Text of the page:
The Indian Martial Art of “SILAMBATAM” dates back to some 2,000 years. Its origination is still a mystery even to the historians. However, there is no doubt that it originated from South India. This art was a secret for many years as the Grand Masters kept them to themselves. Eventually, as the years passed-by, when these masters at certain times had to defend themselves from evil group’s attack, used it to the surprise of their attackers and defeated them. Only then it came to light.

Then, slowly these Grand Masters came out of their shell to accept students, and started to teach their various methods. But, in accepting their students, they were very careful in their selections. This was necessary, so that the art is not learned by some hasty personnel for the purpose of self-gain. Such being the case, the masters made the students take vows and tests. One of the vows is that it should only be used to defend oneself but not to harm anyone unnecessarily. Though some fine points of this art were kept secret, it was taught widely.

In the art of ‘SILAMBATAM’ there are different movements named after the Grand Masters. The steps, the movements, attacking and defending methods differs with each individual masters. Here are some various names, such as IYANGAR VARUSAI ; KALA KUTHU; KURA VANJI; KARNADAGAM; PANCHA VARNAM and many more.

Singapore being a multi-national country, all kinds of Martial Arts are being taught by various nationals. In the olden days ‘SILAMBATAM’ was quite active and learned by many. Later it became unpopular. Being inline with all other Martial Arts, we are now trying to spread this ancient old art amongst our young generation, as part of our Cultural Heritage to be remembered. We appeal to all concern, in promoting this art.


He is a master of all Indian Martial Arts. Originally he acquired these skills in South India from the 1st students of the Grand Master Mah Guru Puran Shariff. He started teaching the arts in Singapore in the 50s and the 60s until he went back to his homeland to settle there.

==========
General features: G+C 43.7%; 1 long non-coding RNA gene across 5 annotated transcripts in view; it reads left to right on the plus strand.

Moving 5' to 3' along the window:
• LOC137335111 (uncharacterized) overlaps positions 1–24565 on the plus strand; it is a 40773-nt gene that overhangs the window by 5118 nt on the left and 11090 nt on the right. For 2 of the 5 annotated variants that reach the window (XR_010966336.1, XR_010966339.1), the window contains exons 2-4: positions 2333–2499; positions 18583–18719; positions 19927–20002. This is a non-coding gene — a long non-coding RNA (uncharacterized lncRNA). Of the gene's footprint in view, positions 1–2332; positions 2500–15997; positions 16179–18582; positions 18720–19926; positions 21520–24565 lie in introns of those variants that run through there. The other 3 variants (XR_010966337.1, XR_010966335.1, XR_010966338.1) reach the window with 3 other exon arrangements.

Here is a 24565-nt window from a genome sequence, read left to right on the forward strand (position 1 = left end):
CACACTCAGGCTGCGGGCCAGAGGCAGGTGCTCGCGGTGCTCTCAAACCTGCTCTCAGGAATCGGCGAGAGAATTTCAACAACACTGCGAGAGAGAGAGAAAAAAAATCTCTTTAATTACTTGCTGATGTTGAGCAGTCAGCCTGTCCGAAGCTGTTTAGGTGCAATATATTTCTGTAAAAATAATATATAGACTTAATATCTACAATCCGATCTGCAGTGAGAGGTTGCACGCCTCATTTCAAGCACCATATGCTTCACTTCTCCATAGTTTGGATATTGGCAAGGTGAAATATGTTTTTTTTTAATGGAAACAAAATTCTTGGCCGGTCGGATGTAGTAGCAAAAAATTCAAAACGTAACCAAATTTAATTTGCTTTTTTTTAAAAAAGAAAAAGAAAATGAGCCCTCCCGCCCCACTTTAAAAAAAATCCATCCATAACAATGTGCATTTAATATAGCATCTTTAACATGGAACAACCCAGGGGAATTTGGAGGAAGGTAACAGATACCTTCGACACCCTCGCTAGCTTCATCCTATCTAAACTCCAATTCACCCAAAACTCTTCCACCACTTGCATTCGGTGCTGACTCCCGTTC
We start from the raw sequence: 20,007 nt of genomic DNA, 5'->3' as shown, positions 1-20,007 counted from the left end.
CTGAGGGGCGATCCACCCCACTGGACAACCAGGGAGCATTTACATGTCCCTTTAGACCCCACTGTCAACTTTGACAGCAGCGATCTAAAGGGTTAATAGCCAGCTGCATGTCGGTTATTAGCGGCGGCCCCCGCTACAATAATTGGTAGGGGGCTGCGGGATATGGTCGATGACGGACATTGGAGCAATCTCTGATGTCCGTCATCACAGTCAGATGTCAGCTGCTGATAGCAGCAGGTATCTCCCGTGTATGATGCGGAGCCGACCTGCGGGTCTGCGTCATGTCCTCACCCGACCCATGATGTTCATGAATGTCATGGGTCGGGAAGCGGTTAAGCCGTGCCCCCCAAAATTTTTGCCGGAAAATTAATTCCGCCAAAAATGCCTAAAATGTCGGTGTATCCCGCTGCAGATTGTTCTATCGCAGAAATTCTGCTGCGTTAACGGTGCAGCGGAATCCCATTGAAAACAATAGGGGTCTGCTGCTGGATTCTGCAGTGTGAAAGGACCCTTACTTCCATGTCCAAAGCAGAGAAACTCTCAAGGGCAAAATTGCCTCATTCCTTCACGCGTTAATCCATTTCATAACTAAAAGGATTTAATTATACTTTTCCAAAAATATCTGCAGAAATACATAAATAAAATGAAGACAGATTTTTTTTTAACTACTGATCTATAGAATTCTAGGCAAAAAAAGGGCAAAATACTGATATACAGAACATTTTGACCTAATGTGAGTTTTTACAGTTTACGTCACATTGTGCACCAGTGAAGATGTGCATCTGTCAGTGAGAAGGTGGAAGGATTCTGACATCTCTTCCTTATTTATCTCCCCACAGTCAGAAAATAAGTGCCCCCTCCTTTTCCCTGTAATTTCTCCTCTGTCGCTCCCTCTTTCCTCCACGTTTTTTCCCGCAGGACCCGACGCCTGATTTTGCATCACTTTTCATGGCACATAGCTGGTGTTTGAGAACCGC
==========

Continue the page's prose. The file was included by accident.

In the year 1961, while watching Mr. Pakri Mohamed, during his classes, was invited by him to join his students, Mr. T.N. Samy accepted the invitation half-heartedly and started his training then. As days passed-by Mr. T.N. Samy started to change himself. He became very interested in the art and began to take it seriously. With a determined mind he trained seven days a week from 1961 to 1965 wanting to completely learn whatever available from his master. During these years he mastered the art of stick fencing (Single and Double). Later he continued his training under the watchful eyes of his master for another 2 years mastering the arts of short sticks and madu. After this he furthered his skills to the finer points as he gained the confidence of his master.

In 1974 together with his co-students he had an opportunity for a stage demonstration at the National Martial Arts show held at the then National Theatre. In 1975 with the blessings of his Master Mr. T.N. Samy showed his skills and ability in a documentary movie titled “ASIAN WARRIORS “.

Since, then he has been teaching this art as a fully qualified Instructor. He has conducted class all over Singapore, and a number of students including some Malaysians have learned this art of stick fencing (SELAMBATAM) from him.

Among his well disciplined students are Mr. R. Ganesan (Singapore) and Mr. Ratnam (Malaysia; Seramban). Mr. T.N. Samy is now holding classes at the Singapore Tamil Movement, and is also expanding it to some Community Centres.

Mr. T.N. Samy is one of the early members of the Singapore Martial Art Instructors Association which was found in 1980.


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